Monday, March 26, 2012

Throwback to January

I woke up one day this week to see it snowing everywhere. All the beautiful thoughts of spring coming soon got trampled by Finland's giant boot heel. SPLAT! Actually, it wasn't all that bad because when we went out to run everything was perfectly still. The most peaceful silence I think I've ever heard. I actually had to stop for a second mid-stride just to listen to it. So cool.


So great to hear from you all this morning!

Went to a second-hand store just to look around and see if we could find anything random and fun. I didn't find anything except for a couple of cool old-school motorcycle helmets I tried on. They were way too small, so I'm pretty sure I about lost an ear trying to get my head out of one of them. Later we had dinner with a German member in the ward. He showed us all these pictures of motorcycles he's built while we were waiting for food. He's a super cool guy.

We taught our new investigator, J, a woman from Vietnam. She's pretty cool, but the language barrier is pretty large unless we have our Vietnamese member there as a translator. They're way stoked to get to know each other. The Vietnamese member loves making us food, so we basically just have to buy milk for this week and we can live off all the food she loaded us up with. We're planning on buying a ton of Kinder eggs with the leftover food money.

I had a monumental event in my mission. Member Splits. What? Yeah, there's a part in the missionary handbook that says it's okay to take a Melchizedek Priesthood holder with each of the companions and split up if you have more appointments than you can handle at a time. Every time I've read that, I've laughed a little bit. But Heavenly Father saw fit to open my eyes a little bit. We actually pulled it off. We taught one investigator, a less-active family, an active member, and had a meeting with our branch president all in about two hours. It was awesome. I went on the teach with M, our part-member family investigator, and it was one of the most spiritual lessons of my mission. He has just recently come to recognize what the Spirit feels like and it's a very exciting feeling for him. He's said he's been trying an experiment at work: he now prays before he starts each morning for guidance and direction from the Spirit. He's felt so much more alert and says he's been able to notice and discern so much more easily while he works. When trying to describe what the Spirit felt like, he kinda got lost for words. Our branch president, who was my companion for the night, helped him out by just patting his hand over his heart. That became our sign the rest of the night. When the Spirit became so strong that none of us really knew what to say, we would just all start touching our hand to our chest. Probably sounds really weird, but it was so cool to be there. We're sure he'll have a baptismal date soon.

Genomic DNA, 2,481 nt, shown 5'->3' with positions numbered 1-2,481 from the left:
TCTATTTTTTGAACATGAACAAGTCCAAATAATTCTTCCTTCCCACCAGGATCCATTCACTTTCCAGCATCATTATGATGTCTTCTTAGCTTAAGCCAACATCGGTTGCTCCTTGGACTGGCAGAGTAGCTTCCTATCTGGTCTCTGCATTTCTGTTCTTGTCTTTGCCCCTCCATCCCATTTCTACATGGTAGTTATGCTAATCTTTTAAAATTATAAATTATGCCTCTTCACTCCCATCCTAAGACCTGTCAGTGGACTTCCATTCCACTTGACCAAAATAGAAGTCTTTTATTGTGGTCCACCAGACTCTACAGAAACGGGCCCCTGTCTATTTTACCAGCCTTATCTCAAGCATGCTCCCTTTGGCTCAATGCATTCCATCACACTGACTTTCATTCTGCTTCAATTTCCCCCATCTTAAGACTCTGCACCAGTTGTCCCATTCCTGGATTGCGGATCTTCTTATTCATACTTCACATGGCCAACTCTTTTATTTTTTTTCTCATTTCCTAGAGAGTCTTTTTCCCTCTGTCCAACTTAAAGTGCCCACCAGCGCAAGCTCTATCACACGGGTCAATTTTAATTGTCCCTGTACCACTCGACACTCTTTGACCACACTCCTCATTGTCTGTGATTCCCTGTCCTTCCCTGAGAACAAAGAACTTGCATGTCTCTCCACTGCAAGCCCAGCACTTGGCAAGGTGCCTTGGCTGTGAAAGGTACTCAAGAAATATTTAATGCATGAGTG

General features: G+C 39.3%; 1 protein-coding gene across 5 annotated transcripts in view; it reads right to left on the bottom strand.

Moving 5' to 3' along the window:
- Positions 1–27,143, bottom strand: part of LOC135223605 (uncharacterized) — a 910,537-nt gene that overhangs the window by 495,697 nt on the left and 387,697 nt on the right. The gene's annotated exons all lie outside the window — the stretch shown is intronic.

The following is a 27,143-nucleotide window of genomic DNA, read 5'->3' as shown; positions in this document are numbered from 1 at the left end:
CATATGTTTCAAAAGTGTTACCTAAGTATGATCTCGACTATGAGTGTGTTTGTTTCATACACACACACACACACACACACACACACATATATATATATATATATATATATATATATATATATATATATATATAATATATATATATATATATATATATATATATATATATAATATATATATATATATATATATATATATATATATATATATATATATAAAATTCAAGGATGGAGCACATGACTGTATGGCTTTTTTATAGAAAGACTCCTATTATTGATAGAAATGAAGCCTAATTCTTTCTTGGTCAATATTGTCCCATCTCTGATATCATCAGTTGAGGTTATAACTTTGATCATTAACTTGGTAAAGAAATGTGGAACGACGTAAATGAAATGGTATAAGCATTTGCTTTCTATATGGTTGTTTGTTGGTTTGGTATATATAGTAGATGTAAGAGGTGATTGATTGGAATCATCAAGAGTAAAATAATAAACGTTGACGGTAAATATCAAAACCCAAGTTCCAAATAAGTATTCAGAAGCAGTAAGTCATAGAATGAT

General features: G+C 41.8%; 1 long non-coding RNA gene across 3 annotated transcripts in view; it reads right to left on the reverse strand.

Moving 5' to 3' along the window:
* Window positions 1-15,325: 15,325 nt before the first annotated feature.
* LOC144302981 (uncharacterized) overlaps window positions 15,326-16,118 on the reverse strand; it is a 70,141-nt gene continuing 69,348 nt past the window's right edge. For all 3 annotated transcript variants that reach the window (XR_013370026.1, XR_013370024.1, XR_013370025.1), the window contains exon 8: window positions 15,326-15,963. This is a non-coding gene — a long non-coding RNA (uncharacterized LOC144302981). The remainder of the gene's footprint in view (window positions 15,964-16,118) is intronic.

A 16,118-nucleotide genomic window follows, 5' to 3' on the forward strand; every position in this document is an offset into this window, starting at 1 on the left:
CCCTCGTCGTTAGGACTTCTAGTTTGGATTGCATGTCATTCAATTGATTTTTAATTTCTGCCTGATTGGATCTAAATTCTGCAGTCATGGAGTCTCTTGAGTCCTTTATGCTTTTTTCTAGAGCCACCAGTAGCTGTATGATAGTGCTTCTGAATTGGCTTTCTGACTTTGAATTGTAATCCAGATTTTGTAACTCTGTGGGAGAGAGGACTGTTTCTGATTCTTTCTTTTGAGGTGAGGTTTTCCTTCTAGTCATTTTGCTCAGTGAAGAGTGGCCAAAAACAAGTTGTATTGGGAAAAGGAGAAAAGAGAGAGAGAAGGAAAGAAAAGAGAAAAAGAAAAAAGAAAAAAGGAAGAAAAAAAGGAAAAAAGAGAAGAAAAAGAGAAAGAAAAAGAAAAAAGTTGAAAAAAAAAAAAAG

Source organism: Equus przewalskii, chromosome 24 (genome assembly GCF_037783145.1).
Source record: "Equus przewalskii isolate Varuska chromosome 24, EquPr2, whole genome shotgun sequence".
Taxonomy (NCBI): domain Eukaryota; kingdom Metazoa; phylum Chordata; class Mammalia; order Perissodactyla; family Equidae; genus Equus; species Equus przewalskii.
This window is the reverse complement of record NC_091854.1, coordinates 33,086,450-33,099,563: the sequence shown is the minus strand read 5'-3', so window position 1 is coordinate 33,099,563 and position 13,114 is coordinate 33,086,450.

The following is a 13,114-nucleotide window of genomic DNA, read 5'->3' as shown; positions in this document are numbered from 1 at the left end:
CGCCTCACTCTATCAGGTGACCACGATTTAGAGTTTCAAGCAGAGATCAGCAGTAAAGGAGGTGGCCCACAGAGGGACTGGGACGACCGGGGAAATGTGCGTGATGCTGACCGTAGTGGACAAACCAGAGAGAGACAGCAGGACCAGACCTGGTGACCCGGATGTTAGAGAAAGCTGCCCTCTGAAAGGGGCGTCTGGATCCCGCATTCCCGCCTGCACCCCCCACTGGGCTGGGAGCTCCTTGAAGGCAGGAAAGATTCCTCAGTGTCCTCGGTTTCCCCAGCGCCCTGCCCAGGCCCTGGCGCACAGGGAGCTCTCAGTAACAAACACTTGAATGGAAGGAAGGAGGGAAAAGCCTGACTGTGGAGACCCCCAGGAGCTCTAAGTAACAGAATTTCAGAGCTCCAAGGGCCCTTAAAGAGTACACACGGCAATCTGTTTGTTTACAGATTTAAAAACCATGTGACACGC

Splits in Kokkola. Really fun. I got to speak some Swedish too, which I didn't expect. One woman we tried to talk to on the street just waved us off saying she didn't understand any Finnish because her native tongue was Swedish, so I just said, "Well, I speak Swedish." She got really excited and let me explain the Book of Mormon a bit and she took a pass along card. She was s super sweet old lady, I hope she actually comes to church one day.

Had a dinner appointment with a family who decided to celebrate Elder L's birthday early. They used to live in Bolivia, so all of them speak Spanish, English, Finnish and Swedish, and they sang him Happy Birthday in all four languages. Really cool. I definitely want to learn more languages during/after my mission. Played floor ball as a ward activity again, and made the mistake of stepping in front of one of Elder L's shots. Yeah, took it right in the face. Not fun.

Elder L's birthday. We did missionary work. Lots of walking on muddy streets. Got lost a few times.

The pianist showed up late, so we got to sing the opening and sacrament hymns a cappella. The joys of a small branch. Actually a pretty neat experience for me.